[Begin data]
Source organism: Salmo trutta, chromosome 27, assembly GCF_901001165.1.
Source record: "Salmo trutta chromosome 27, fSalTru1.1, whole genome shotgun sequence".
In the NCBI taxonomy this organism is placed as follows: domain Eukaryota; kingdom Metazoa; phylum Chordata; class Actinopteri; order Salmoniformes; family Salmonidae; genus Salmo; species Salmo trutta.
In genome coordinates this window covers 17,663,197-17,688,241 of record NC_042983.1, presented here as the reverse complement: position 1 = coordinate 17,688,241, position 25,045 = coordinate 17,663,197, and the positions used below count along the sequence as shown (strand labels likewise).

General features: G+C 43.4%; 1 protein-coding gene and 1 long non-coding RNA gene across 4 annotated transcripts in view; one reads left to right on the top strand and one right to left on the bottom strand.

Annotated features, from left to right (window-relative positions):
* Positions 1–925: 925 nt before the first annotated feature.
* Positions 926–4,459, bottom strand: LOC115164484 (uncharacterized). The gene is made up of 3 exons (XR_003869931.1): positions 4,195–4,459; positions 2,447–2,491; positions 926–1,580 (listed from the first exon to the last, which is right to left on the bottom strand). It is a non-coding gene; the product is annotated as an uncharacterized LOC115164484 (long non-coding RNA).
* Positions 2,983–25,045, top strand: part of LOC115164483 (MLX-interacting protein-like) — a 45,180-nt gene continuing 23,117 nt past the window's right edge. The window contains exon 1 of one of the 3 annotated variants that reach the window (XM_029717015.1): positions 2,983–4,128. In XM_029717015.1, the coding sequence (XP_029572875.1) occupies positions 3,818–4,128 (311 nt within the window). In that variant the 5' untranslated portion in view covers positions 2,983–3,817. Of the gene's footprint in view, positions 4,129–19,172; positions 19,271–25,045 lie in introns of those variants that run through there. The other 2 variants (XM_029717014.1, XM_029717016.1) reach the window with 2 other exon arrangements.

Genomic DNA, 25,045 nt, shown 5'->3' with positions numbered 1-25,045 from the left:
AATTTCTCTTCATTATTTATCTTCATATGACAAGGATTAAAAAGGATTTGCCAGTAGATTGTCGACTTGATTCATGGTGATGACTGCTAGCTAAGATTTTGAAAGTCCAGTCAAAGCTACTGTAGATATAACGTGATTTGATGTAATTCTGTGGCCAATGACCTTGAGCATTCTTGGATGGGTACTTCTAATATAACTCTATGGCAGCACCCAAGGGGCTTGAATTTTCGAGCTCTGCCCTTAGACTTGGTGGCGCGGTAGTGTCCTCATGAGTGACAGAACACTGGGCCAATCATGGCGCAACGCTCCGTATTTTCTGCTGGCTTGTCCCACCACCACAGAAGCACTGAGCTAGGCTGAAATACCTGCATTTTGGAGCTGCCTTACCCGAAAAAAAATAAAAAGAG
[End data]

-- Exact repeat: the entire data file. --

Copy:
Source organism: Salmo trutta, chromosome 27, assembly GCF_901001165.1.
Source record: "Salmo trutta chromosome 27, fSalTru1.1, whole genome shotgun sequence".
In the NCBI taxonomy this organism is placed as follows: domain Eukaryota; kingdom Metazoa; phylum Chordata; class Actinopteri; order Salmoniformes; family Salmonidae; genus Salmo; species Salmo trutta.
In genome coordinates this window covers 17,663,197-17,688,241 of record NC_042983.1, presented here as the reverse complement: position 1 = coordinate 17,688,241, position 25,045 = coordinate 17,663,197, and the positions used below count along the sequence as shown (strand labels likewise).

General features: G+C 43.4%; 1 protein-coding gene and 1 long non-coding RNA gene across 4 annotated transcripts in view; one reads left to right on the top strand and one right to left on the bottom strand.

Annotated features, from left to right (window-relative positions):
* Positions 1–925: 925 nt before the first annotated feature.
* Positions 926–4,459, bottom strand: LOC115164484 (uncharacterized). The gene is made up of 3 exons (XR_003869931.1): positions 4,195–4,459; positions 2,447–2,491; positions 926–1,580 (listed from the first exon to the last, which is right to left on the bottom strand). It is a non-coding gene; the product is annotated as an uncharacterized LOC115164484 (long non-coding RNA).
* Positions 2,983–25,045, top strand: part of LOC115164483 (MLX-interacting protein-like) — a 45,180-nt gene continuing 23,117 nt past the window's right edge. The window contains exon 1 of one of the 3 annotated variants that reach the window (XM_029717015.1): positions 2,983–4,128. In XM_029717015.1, the coding sequence (XP_029572875.1) occupies positions 3,818–4,128 (311 nt within the window). In that variant the 5' untranslated portion in view covers positions 2,983–3,817. Of the gene's footprint in view, positions 4,129–19,172; positions 19,271–25,045 lie in introns of those variants that run through there. The other 2 variants (XM_029717014.1, XM_029717016.1) reach the window with 2 other exon arrangements.

Genomic DNA, 25,045 nt, shown 5'->3' with positions numbered 1-25,045 from the left:
AATTTCTCTTCATTATTTATCTTCATATGACAAGGATTAAAAAGGATTTGCCAGTAGATTGTCGACTTGATTCATGGTGATGACTGCTAGCTAAGATTTTGAAAGTCCAGTCAAAGCTACTGTAGATATAACGTGATTTGATGTAATTCTGTGGCCAATGACCTTGAGCATTCTTGGATGGGTACTTCTAATATAACTCTATGGCAGCACCCAAGGGGCTTGAATTTTCGAGCTCTGCCCTTAGACTTGGTGGCGCGGTAGTGTCCTCATGAGTGACAGAACACTGGGCCAATCATGGCGCAACGCTCCGTATTTTCTGCTGGCTTGTCCCACCACCACAGAAGCACTGAGCTAGGCTGAAATACCTGCATTTTGGAGCTGCCTTACCCGAAAAAAAATAAAAAGAG